5 Positive iPad Apps for Kids

Little tikes love to play with Mom's iPad.
Little tikes love to play with Mom's iPad.
Blend Images/Ariel Skelley/the Agency Collection/Getty Images

Many parents keep iPads out of their children's reach, for fear that once the kids enter the immersive, engaging world of apps, they'll never again play in the sunshine. But an increasing number of iPad app developers are designing apps that positively influence the growth, learning and even lives of children. In fact, studies have shown that touch-screen technology encourages creativity, and many of these apps encourage a personal-best type of competition as opposed winning or losing.

Which iPad apps will most benefit your child? Take a look at five designed just for kids.

WordWorld's Build a Word

What it is: a spelling app, spun off from the TV programming "PBS KIDS," that enables kids to put together letters to create words

How it works: As letters float across the screen, the child touches and drags them into an on-screen outline, placing one letter next to the other. When a word is formed, the child "squeezes" the letters together and, voila: they magically change into an image of the word. Spell "cow," for example, and the letters change into a cartoon cow, or a cow "WordFriend."

Why we like it: Build A Word teaches children how to spell words in a highly entertaining, graphic way.

The Pianist
Composing a piece, perhaps?
Composing a piece, perhaps?
Gary John Norman/Taxi/Getty Images

What it is: a virtual, full 88-key piano

How it works: Tickling the ivories couldn't be easier, and you won't need to find a place to put a baby grand. Press a piano key on The Pianist app and it will appear to depress, just like a regular piano. If your child needs help learning notes, keys can be labeled ("C3" and "D3" are the "C" and "D keys in the third octave, for example).

Why we like it: The Pianist is great for simple playing and for learning notes, and the metronome will help teach rhythm and tempo. But this app is so feature rich that advanced options will keep a child using it for years. Compositions can be recorded and saved for playback, so children can learn from their own trials and errors. As a child advances, the overdub feature may be used to create more complex pieces, and notes can actually be removed -- so the compositions may be edited!

iTot Toddler Flashcards

What it is: Power learning, even for the diaper set! Just like traditional flashcards for kids, Toddler Flashcards teach children the basics of early learning, such as names of animals, foods and more. Unlike traditional flashcards, these cards speak and play animal sounds.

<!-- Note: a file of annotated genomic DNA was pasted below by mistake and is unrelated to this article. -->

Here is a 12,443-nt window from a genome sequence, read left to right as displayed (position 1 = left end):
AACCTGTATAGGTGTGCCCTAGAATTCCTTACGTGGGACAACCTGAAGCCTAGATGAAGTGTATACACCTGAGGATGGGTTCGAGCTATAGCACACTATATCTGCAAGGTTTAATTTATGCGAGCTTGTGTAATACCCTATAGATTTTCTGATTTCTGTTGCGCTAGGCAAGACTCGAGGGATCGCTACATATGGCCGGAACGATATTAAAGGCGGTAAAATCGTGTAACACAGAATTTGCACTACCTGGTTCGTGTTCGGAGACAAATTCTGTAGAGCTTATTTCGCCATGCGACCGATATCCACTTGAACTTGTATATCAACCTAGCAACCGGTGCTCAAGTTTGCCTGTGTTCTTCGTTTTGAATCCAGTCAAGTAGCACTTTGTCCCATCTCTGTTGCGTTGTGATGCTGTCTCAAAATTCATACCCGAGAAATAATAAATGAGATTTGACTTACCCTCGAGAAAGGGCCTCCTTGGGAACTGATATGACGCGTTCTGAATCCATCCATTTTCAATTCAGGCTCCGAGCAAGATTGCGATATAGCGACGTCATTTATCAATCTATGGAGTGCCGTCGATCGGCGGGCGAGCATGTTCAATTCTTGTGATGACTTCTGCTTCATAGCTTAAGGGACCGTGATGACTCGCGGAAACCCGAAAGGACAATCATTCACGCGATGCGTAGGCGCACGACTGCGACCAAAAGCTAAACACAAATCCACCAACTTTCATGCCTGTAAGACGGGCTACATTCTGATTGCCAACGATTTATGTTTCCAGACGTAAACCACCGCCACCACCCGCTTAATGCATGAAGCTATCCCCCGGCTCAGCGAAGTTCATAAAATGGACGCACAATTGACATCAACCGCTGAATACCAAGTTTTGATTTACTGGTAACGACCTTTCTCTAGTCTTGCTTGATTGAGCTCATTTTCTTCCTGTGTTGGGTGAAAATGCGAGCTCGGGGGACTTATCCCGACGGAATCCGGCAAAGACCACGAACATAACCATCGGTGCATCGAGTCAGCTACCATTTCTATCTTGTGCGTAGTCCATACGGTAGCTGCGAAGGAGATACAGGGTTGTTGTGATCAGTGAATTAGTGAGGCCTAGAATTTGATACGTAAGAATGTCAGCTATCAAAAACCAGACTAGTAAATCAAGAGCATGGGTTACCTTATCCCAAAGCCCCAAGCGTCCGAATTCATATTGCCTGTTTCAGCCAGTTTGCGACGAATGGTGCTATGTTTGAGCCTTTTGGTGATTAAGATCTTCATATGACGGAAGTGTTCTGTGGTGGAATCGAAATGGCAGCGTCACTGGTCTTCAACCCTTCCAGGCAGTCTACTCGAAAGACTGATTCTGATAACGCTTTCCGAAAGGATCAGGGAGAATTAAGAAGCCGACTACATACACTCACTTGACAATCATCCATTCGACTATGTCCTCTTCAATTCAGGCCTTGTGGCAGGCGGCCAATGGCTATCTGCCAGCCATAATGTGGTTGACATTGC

How it works: Each flashcard appears full-screen with an image and the word spelled out on the bottom. Sounds include a voice that pronounces the word and sometimes an associated sound, such as the quack of a duck or the whinny of a horse. The child scrolls through the cards by swiping the screen to reveal the next flashcard.

Why we like it: Toddler Flashcards has enough features to keep children learning for years. First, they'll learn from the Animals, Foods and Things menus. As they grow, they can begin using the advanced menus such as Alphabet, Numbers, Colors and Shapes. Plus, there are language options, so your child can learn words in English, Spanish, French and Chinese.

Special Learning's Communicating Basic Needs
A young boy tries out kids' games on Apple iPads at the 2011 Leipzig Book Fair in Leipzig, Germany.
A young boy tries out kids' games on Apple iPads at the 2011 Leipzig Book Fair in Leipzig, Germany.
Marco Prosch/Getty Images

What it is: provides a way for children diagnosed with autism spectrum disorder (ASD) and other language disabilities to communicate

How it works: The app comes with photos of different foods, drinks, clothing, toys and emotions. To communicate what he wants or needs, the child finds the image on the iPad and shows Mom, Dad or caregiver.

Why we like it: Nonverbal children, such as those with autism, become frustrated when they can't communicate their needs and wants. And caregivers are equally frustrated not knowing how to help. The child can use this app to communicate. In addition, adults can customize the app by enabling or hiding different selections, thereby tailoring the choices specifically for that child's communications needs.


What it is: strictly kid-appropriate videos from YouTube

How it works: Kids choose from six categories to browse available videos. Each video has a thumbnail photo, so the child may recognize the Speed Racer cartoon before knowing how to spell it or learn to associate the Eiffel Tower icon with a video of France.

Why we like it: All videos are from YouTube, but they're selected by parents and editors and placed into categories like animals, people, places, fun shows, learn and music. Because the videos are prescreened, a mom could let her child wheel through the videos for hours unsupervised, if she so chooses. WeetWoo! is convenient, too -- much easier than loading DVDs.


Cell Phones for Kids: When is the right time?

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